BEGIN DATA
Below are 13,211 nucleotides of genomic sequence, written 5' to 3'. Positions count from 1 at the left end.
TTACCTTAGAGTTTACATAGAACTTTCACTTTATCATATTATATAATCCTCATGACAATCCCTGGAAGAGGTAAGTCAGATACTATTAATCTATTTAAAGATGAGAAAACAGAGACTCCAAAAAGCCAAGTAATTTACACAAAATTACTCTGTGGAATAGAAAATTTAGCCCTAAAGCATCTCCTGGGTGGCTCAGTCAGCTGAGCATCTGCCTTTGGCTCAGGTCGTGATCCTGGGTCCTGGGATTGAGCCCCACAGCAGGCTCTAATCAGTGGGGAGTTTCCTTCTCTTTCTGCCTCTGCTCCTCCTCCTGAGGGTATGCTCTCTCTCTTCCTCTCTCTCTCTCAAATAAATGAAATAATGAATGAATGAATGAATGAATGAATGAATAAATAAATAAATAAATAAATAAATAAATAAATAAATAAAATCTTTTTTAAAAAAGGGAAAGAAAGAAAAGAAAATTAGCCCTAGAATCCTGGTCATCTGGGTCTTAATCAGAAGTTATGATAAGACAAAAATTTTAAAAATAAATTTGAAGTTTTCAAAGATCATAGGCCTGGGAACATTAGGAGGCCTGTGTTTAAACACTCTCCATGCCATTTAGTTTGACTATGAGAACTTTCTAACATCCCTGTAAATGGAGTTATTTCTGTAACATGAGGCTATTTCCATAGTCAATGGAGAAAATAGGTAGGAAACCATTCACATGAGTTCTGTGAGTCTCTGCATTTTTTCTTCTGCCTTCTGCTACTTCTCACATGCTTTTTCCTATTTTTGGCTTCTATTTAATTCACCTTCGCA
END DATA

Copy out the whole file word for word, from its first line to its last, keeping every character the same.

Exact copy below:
Below are 13,211 nucleotides of genomic sequence, written 5' to 3'. Positions count from 1 at the left end.
TTACCTTAGAGTTTACATAGAACTTTCACTTTATCATATTATATAATCCTCATGACAATCCCTGGAAGAGGTAAGTCAGATACTATTAATCTATTTAAAGATGAGAAAACAGAGACTCCAAAAAGCCAAGTAATTTACACAAAATTACTCTGTGGAATAGAAAATTTAGCCCTAAAGCATCTCCTGGGTGGCTCAGTCAGCTGAGCATCTGCCTTTGGCTCAGGTCGTGATCCTGGGTCCTGGGATTGAGCCCCACAGCAGGCTCTAATCAGTGGGGAGTTTCCTTCTCTTTCTGCCTCTGCTCCTCCTCCTGAGGGTATGCTCTCTCTCTTCCTCTCTCTCTCTCAAATAAATGAAATAATGAATGAATGAATGAATGAATGAATGAATAAATAAATAAATAAATAAATAAATAAATAAATAAATAAAATCTTTTTTAAAAAAGGGAAAGAAAGAAAAGAAAATTAGCCCTAGAATCCTGGTCATCTGGGTCTTAATCAGAAGTTATGATAAGACAAAAATTTTAAAAATAAATTTGAAGTTTTCAAAGATCATAGGCCTGGGAACATTAGGAGGCCTGTGTTTAAACACTCTCCATGCCATTTAGTTTGACTATGAGAACTTTCTAACATCCCTGTAAATGGAGTTATTTCTGTAACATGAGGCTATTTCCATAGTCAATGGAGAAAATAGGTAGGAAACCATTCACATGAGTTCTGTGAGTCTCTGCATTTTTTCTTCTGCCTTCTGCTACTTCTCACATGCTTTTTCCTATTTTTGGCTTCTATTTAATTCACCTTCGCA